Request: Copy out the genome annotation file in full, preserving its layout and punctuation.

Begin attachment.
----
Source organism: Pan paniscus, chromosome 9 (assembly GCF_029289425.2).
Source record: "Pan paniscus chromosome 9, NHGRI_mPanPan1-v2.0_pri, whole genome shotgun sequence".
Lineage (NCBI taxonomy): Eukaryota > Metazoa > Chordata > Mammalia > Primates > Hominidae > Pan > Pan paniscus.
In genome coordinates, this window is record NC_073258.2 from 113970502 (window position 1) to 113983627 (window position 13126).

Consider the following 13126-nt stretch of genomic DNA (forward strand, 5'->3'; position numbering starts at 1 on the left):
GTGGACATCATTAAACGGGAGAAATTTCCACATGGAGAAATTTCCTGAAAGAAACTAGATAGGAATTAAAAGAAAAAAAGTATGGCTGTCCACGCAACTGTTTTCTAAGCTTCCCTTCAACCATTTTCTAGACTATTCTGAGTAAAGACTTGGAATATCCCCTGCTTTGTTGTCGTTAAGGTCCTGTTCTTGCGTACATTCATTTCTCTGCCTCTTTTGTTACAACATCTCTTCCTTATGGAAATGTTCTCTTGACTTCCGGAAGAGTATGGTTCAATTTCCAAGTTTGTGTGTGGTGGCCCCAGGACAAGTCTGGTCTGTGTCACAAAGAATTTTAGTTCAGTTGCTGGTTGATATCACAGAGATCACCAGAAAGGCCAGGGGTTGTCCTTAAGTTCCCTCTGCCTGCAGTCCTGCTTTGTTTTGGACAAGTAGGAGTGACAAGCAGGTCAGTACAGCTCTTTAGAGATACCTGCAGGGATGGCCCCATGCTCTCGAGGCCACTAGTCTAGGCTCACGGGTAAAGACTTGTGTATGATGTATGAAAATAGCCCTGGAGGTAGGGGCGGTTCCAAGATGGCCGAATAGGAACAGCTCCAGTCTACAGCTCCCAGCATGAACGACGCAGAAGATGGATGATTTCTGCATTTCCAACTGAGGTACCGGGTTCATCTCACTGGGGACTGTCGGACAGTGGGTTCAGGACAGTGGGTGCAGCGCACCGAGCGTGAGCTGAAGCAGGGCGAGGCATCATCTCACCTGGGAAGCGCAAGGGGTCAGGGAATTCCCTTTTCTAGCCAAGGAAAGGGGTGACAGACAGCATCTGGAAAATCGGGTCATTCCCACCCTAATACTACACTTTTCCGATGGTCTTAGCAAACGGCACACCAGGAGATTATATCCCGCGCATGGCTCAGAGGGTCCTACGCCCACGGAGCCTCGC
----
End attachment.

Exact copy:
Source organism: Pan paniscus, chromosome 9 (assembly GCF_029289425.2).
Source record: "Pan paniscus chromosome 9, NHGRI_mPanPan1-v2.0_pri, whole genome shotgun sequence".
Lineage (NCBI taxonomy): Eukaryota > Metazoa > Chordata > Mammalia > Primates > Hominidae > Pan > Pan paniscus.
In genome coordinates, this window is record NC_073258.2 from 113970502 (window position 1) to 113983627 (window position 13126).

Consider the following 13126-nt stretch of genomic DNA (forward strand, 5'->3'; position numbering starts at 1 on the left):
GTGGACATCATTAAACGGGAGAAATTTCCACATGGAGAAATTTCCTGAAAGAAACTAGATAGGAATTAAAAGAAAAAAAGTATGGCTGTCCACGCAACTGTTTTCTAAGCTTCCCTTCAACCATTTTCTAGACTATTCTGAGTAAAGACTTGGAATATCCCCTGCTTTGTTGTCGTTAAGGTCCTGTTCTTGCGTACATTCATTTCTCTGCCTCTTTTGTTACAACATCTCTTCCTTATGGAAATGTTCTCTTGACTTCCGGAAGAGTATGGTTCAATTTCCAAGTTTGTGTGTGGTGGCCCCAGGACAAGTCTGGTCTGTGTCACAAAGAATTTTAGTTCAGTTGCTGGTTGATATCACAGAGATCACCAGAAAGGCCAGGGGTTGTCCTTAAGTTCCCTCTGCCTGCAGTCCTGCTTTGTTTTGGACAAGTAGGAGTGACAAGCAGGTCAGTACAGCTCTTTAGAGATACCTGCAGGGATGGCCCCATGCTCTCGAGGCCACTAGTCTAGGCTCACGGGTAAAGACTTGTGTATGATGTATGAAAATAGCCCTGGAGGTAGGGGCGGTTCCAAGATGGCCGAATAGGAACAGCTCCAGTCTACAGCTCCCAGCATGAACGACGCAGAAGATGGATGATTTCTGCATTTCCAACTGAGGTACCGGGTTCATCTCACTGGGGACTGTCGGACAGTGGGTTCAGGACAGTGGGTGCAGCGCACCGAGCGTGAGCTGAAGCAGGGCGAGGCATCATCTCACCTGGGAAGCGCAAGGGGTCAGGGAATTCCCTTTTCTAGCCAAGGAAAGGGGTGACAGACAGCATCTGGAAAATCGGGTCATTCCCACCCTAATACTACACTTTTCCGATGGTCTTAGCAAACGGCACACCAGGAGATTATATCCCGCGCATGGCTCAGAGGGTCCTACGCCCACGGAGCCTCGC